Women’s toiletries are way more expensive on average than products marketed towards men with shampoo and conditioner have almost twice the difference, a recent report has shown.
Showers to You uncovered a significant price disparity between women’s and men’s shampoo and conditioners, with women’s products being almost double the price (96 per cent) on average per 100ml. Men’s shampoo and conditioner cost approximately £2.60 per 100ml, while women’s products average at a staggering £5.11 per 100ml.
Despite efforts by some brands to avoid the ‘Pink Tax’ on certain products, such as Toni & Guy, with their Damage Repair Shampoo for women and their Deep Clean Shampoo for men both retailing at £2.88 per 100ml—the overall prevalence of price increases associated with the ‘Pink Tax’ remains significant.
Women’s hair styling products are, on average, £0.96 (16 per cent) more expensive per 100ml compared to men’s equivalents. For example, TIGI Bed Head Headrush and TIGI Bed Head Power Play products both promise shine, frizz control, a smooth feel and a professional quality. Despite these similar product outcomes, Power Play, marketed towards men, is priced at £3.98 per 100ml, while Headrush marketed for women costs £6 per 100ml. This represents a substantial 51 per cent price increase for the women’s product.
When it comes to face creams, women’s options are 82 per cent more expensive on average, per 100ml, compared to men’s face creams. In summary, women’s everyday bathroom products are over three quarters (76 per cent) more expensive on average than the closest equivalent products for men. While some discrepancies in pricing can be attributed to differences in ingredients, it is often merely a result of different marketing strategies. Therefore, being aware of the ‘pink tax’, shopping around for various brands, and opting for gender-neutral products instead of those specifically marketed towards women is important.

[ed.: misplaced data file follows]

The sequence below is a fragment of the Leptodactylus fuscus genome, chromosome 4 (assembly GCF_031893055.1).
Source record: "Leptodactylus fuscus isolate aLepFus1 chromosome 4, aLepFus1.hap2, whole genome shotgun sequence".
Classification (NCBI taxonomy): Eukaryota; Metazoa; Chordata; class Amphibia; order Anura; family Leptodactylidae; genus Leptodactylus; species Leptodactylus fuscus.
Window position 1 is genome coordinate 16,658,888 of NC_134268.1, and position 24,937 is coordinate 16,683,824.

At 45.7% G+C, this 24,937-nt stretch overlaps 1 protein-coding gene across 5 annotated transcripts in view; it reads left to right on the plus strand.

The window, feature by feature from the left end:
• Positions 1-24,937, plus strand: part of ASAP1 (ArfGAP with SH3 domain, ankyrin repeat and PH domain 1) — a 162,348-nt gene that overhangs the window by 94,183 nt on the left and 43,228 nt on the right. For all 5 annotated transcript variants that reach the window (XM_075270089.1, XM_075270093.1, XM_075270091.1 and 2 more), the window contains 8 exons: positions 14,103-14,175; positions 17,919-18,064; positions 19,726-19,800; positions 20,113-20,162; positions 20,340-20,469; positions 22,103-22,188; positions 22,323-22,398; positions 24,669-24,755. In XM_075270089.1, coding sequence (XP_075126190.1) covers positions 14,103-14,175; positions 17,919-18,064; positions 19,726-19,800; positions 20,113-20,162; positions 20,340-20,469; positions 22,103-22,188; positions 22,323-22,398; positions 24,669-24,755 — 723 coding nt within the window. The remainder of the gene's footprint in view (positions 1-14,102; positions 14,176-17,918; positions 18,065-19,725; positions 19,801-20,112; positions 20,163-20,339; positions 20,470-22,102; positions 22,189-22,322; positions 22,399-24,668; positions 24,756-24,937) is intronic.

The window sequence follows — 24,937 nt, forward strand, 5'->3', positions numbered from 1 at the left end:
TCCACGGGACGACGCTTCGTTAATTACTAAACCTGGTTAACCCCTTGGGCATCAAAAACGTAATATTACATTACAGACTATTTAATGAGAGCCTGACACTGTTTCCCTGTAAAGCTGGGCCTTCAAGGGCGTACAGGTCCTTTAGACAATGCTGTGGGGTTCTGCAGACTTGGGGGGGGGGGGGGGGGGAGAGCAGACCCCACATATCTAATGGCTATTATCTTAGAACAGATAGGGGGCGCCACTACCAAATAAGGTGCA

Martin Smith, the founder of Showers to You commented, “The ‘Pink Tax’, where women pay more for toiletries than men, isn’t just about cost. It reflects broader problems like gender inequality and the need for consumer empowerment. Companies should adopt transparent pricing practices and clearly communicate the reasons behind pricing disparities to consumers.
“This transparency fosters trust and allows consumers to make informed decisions, encouraging brands to justify their pricing models and strive for gender-neutral product pricing. It is crucial that products are priced based on their actual value rather than inflated costs due to gender-specific marketing.
“On the consumer side, shoppers can take proactive steps to avoid falling prey to the pink tax. One effective strategy is to opt for gender-neutral or toiletries marketed towards men that often feature similar formulations but come with a more reasonable price tag.
“For example, using men’s razors or shower gel can be a practical and cost-effective alternative, as many of these products have been found to deliver comparable performance without the unnecessary markup associated with versions marketed towards women.”